Here's an interesting nugget from today's WaPo front-pager on Obama's general-election kickoff:
At his meeting with 16 Democratic governors on Friday, the participants, including some of Clinton's most politically important backers, gushed about the degree to which his campaign staff had sought their input, inviting them to Chicago for dinner, putting them onstage with Obama at a briefing and asking each governor to bring in a top political aide who can be involved in planning as the campaign progresses.
This strikes me as a pretty savvy move--consistent with the campaign's broader interest in hearing from people with detailed local knowledge. (Though it would be savvy to make these governors feel welcome even if their input were completely ignored.) Also, it's sure to warm David Broder's heart, which never hurts.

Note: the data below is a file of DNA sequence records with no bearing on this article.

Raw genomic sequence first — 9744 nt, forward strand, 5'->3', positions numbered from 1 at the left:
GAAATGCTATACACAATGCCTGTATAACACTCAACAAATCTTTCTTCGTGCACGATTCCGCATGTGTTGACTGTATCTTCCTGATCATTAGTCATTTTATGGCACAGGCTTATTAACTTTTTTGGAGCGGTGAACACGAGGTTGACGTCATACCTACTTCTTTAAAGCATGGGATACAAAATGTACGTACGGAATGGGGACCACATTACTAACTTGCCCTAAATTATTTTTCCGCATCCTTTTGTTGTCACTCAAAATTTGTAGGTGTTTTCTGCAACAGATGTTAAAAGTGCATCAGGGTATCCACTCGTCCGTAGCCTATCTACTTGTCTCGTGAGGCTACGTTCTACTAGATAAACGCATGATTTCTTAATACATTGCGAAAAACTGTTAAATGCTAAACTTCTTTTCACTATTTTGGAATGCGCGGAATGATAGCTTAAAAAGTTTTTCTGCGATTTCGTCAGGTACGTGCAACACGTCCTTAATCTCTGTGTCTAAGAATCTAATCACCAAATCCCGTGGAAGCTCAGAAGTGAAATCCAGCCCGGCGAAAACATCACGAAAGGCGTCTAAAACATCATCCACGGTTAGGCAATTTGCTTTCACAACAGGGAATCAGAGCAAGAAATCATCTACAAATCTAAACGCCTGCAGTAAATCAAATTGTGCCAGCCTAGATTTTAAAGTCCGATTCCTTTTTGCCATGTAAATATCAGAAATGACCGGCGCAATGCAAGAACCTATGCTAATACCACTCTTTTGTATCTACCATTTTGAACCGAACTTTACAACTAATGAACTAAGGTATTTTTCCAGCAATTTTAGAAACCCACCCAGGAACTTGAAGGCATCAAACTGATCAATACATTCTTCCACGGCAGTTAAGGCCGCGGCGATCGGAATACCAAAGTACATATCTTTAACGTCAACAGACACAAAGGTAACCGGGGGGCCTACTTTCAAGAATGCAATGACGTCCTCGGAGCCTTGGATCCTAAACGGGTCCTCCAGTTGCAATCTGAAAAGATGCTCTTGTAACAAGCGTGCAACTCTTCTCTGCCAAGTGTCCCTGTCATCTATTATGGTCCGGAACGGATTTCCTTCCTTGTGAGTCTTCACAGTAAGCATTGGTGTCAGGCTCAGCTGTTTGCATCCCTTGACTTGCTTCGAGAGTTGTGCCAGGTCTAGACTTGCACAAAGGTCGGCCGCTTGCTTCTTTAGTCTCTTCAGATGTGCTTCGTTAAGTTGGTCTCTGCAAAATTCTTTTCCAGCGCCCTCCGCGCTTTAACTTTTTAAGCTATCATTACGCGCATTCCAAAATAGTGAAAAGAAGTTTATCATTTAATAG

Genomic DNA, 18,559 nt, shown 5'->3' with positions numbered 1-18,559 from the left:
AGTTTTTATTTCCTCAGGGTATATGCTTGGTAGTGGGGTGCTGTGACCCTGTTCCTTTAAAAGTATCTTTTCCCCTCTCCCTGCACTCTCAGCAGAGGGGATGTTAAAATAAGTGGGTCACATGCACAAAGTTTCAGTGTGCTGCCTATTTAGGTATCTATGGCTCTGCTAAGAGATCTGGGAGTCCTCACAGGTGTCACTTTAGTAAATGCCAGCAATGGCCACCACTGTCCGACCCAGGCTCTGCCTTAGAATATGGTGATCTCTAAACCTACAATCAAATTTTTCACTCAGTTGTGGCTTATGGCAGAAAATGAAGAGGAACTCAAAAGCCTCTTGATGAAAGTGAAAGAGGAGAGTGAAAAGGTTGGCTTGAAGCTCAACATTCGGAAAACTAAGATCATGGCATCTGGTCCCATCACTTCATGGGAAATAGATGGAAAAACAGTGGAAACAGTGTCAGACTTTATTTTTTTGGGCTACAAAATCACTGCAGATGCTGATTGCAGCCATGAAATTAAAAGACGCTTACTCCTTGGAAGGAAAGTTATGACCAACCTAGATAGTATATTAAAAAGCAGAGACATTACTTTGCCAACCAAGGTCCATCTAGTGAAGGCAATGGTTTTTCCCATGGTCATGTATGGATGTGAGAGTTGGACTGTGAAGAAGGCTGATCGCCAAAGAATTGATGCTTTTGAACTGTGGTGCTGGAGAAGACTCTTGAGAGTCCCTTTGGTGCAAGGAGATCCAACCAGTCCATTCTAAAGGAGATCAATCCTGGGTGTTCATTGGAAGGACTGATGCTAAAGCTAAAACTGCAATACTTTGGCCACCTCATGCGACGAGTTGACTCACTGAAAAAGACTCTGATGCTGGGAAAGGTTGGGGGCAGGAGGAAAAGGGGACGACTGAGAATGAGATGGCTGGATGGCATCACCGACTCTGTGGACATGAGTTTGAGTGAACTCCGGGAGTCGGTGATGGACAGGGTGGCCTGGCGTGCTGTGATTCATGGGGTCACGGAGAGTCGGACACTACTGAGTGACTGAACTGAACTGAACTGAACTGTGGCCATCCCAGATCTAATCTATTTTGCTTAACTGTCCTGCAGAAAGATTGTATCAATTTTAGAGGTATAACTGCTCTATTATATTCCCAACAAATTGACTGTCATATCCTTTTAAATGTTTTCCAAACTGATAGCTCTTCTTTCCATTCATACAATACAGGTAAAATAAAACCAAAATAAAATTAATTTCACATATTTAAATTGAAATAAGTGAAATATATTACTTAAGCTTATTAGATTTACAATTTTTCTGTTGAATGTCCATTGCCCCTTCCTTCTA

That said, some of the governors may be going a little overboard with their praise:
"This isn't about 'I'm coming to your state, and can you go do a photo op,' " said Kansas Gov. Kathleen Sebelius. Another Democratic governor, Jennifer M. Granholm of Michigan, said the level of contact from the Obama campaign has surpassed any she has ever received from a presidential candidate. "We've never been reached out to in this way," said Granholm, a former Clinton supporter.
My understanding is that Granholm was elected governor in 2002, which would give her exactly one Democratic nominee to compare this to. (She was elected Michigan attorney general back in 1998, so that's two if you want to be really generous.)